Understanding the Decision Not to Circumcise
Most Jews regard circumcision as a given. For the devout, it’s the fulfilment of a divine commandment, an act of faith. For many others, regardless of their beliefs, circumcision remains a powerful statement among the Jewish people.
Jewish thinkers throughout the ages have reflected on the benefits. Moses Maimonides felt it kept sexual desire in check, binding married couples together while keeping men, in particular, focused on Torah study. Philo of Alexandria, writing in mid-first century C.E., felt circumcision had been handed down from wise ancestors and conferred hygienic advantages for desert dwellers, as well as moral and procreative benefits.
Today Jews cite many reasons for keeping the tradition: They say it’s the right thing for Jews to do. It’s a tribal marking. It’s viewed as healthier and generally more appealing.
But for some, infant circumcision presents insurmountable ethical and spiritual difficulties. Within the Jewish “tent,” there’s a diversity of experience with regard to this ancient tradition.
Why Not Circumcise?
Why do some Jews choose not to circumcise? Some don’t want to subject the baby to unnecessary pain. Some are concerned about the loss of healthy tissue whose function may be erogenous as well as protective. Some feel circumcision represents a gendered approach to parenting which they’d rather avoid. Some see it as body modification that should be a matter of personal, not parental, choice. Some have loved ones who’ve experienced complications. Some feel they’ve been harmed.
It’s Also a Jewish Thing
Jewish people who question or reject circumcision often view their feelings as an extension of their Jewishness. Wrestling with God and tradition is at the heart of Jewish thinking. It’s acceptable, and even expected, for Jews to question, debate and challenge firmly established ideas. Rabbis will often say: Of course you question circumcision! Questioning is part of our tradition. To question is to take Judaism seriously.
But what about when questioning becomes outright refusal? Inherent in the notion of God-wrestling is the idea that as human beings, we can choose. We can choose to say no to circumcision, and we can choose to reimagine the covenant in ways that are meaningful to us.
The following are some Jewish laws, values, and expressions that non-circumcising Jews have connected with their stance:
- It’s forbidden to cause pain to living creatures.
- Man is never nearer the divine than in his compassionate moments.
- We must bring our spiritual intent (kavanah) to all commandments.
- What is hateful to you, do not do to your fellow.
- Lovingkindness (chesed) and compassion are core ethical virtues.
- All humankind is made in the likeness of God.
- All of the Torah’s paths are peace (shalom).
- Let justice pierce the mountain.
- Judaism affirms the sanctity of human life.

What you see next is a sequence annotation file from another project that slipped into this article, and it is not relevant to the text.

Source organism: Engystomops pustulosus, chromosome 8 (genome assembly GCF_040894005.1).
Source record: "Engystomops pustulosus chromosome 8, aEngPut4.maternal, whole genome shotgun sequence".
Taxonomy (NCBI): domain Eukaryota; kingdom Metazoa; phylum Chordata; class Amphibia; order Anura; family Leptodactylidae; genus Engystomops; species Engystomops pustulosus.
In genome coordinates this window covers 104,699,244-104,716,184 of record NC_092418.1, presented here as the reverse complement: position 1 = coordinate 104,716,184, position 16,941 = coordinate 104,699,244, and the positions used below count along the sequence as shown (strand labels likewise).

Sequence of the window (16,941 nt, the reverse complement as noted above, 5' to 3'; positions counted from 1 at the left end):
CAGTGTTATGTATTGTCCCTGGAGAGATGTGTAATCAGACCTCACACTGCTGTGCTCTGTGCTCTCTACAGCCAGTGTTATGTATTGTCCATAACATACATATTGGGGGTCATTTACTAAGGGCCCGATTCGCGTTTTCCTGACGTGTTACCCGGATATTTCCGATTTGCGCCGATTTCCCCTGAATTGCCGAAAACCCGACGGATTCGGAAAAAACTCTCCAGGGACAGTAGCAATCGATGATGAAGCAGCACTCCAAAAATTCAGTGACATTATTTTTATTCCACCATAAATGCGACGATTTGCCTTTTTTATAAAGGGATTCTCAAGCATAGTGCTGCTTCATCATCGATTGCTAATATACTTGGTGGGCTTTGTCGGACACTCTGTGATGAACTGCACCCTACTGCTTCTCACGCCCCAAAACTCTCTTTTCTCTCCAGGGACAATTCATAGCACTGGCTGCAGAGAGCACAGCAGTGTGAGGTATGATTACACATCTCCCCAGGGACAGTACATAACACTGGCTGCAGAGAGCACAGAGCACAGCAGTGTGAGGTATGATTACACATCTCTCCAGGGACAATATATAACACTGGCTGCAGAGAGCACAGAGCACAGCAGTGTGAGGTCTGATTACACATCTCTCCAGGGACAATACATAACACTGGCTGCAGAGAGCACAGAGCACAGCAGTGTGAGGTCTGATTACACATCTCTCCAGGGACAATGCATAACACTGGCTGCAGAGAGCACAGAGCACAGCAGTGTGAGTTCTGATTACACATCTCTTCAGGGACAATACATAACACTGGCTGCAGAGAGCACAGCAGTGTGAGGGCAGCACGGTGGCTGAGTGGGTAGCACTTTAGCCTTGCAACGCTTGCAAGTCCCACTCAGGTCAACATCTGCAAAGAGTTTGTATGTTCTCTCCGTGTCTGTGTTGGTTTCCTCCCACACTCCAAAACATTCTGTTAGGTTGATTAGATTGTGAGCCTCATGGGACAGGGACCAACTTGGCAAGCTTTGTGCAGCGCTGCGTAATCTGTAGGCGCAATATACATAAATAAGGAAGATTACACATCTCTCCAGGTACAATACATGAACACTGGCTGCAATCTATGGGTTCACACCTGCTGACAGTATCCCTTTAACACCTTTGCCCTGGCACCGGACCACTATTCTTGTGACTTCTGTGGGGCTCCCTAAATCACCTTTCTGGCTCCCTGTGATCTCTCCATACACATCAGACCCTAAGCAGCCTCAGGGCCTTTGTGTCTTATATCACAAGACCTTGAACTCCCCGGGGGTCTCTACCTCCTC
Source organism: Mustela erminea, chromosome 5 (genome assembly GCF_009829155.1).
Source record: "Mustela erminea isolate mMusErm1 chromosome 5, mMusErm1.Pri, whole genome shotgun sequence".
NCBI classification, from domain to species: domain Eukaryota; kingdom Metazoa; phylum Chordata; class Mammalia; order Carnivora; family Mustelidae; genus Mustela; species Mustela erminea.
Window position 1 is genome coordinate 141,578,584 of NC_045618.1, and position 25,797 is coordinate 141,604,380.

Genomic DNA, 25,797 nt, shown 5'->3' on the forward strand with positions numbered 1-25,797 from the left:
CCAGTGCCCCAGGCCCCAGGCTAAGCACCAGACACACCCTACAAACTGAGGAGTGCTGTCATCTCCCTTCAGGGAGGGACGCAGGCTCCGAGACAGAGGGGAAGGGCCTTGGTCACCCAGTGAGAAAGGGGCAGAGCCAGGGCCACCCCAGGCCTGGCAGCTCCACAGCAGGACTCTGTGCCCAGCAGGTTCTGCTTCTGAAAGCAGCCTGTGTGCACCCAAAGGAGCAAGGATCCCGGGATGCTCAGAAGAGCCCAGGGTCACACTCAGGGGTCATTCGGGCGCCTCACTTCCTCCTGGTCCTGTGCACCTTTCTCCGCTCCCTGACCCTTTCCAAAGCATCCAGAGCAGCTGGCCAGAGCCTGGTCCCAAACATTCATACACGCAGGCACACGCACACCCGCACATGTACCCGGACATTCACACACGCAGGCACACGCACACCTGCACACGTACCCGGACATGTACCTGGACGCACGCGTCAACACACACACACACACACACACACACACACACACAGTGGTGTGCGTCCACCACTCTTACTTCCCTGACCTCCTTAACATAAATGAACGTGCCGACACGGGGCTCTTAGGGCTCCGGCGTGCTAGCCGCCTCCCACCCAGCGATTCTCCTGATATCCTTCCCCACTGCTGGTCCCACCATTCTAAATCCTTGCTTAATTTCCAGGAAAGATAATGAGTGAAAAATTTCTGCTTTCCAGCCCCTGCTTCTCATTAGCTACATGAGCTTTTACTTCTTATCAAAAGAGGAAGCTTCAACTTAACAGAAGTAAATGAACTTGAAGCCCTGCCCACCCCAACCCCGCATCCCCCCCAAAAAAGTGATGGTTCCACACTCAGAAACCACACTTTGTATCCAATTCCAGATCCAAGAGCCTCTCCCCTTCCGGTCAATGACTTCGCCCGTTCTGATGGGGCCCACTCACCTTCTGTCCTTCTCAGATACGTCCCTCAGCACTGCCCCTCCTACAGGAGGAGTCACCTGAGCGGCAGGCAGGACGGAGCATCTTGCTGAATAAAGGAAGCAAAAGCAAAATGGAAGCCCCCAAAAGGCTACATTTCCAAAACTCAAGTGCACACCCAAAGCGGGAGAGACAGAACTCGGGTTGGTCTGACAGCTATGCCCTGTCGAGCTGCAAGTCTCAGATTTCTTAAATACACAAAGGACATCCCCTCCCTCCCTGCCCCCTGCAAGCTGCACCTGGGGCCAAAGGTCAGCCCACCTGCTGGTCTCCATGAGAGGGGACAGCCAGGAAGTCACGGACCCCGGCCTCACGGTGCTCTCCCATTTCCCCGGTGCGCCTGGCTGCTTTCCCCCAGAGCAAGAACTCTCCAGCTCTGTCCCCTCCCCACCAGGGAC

- One is not obligated to undergo a dangerous medical procedure.
- Harmony between spouses has special importance.
- Human dignity may trump biblical law.
- It is our responsibility to repair the world (tikkun olam).
- Jewish law can change as we learn more.
Jewish institutions have made great strides to welcome and include diverse participants. This makes for inviting and vibrant communities to which people can bring their authentic selves. We typically don’t think of ritual diversity in the same way that we think of other kinds of diversity — and there are important distinctions. Nevertheless, it’s helpful to recognize that although we are one people, we come from diverse ritual backgrounds and can experience ritual differently.
When Not Circumcising Becomes Tradition
In some cases, not circumcising is a new tradition; other times it can go back three — or even four — generations. Here is how it can happen:
- Parents and/or grandparents may have disfavored circumcision.
- Children may have been born in a country where circumcision wasn’t the norm, and parents chose to follow that country’s practices.
- One parent may have come from a non-circumcising culture, and that parent’s tradition was followed.
- One parent might have had strong feelings against, and the choice was made to honor that parent’s feelings.
- Illness might have prevented circumcision in infancy and parents never followed up.
- Children may have been born with genitals that had some male and some female characteristics, and circumcision did not take place for this reason.
- Children may have been born with a medical contraindication to circumcision, such as hemophilia.
- Circumcision may have been legally prohibited, unavailable, or dangerous due to political upheaval, war, etc.
Same Ritual, Different Experiences
As Jews, we can experience ritual very differently from one another. For example, some Jewish women feel empowered and renewed by monthly visits to the mikvah, while others may regard the custom as degrading or sexist. It’s the same with circumcision. Some feel brit milah on the eighth day after birth expresses their spirituality, some avoid religious observance by having a hospital circumcision, and some experience the sacred by having a brit shalom. We are all not inspired to do the same thing — and we don’t have to.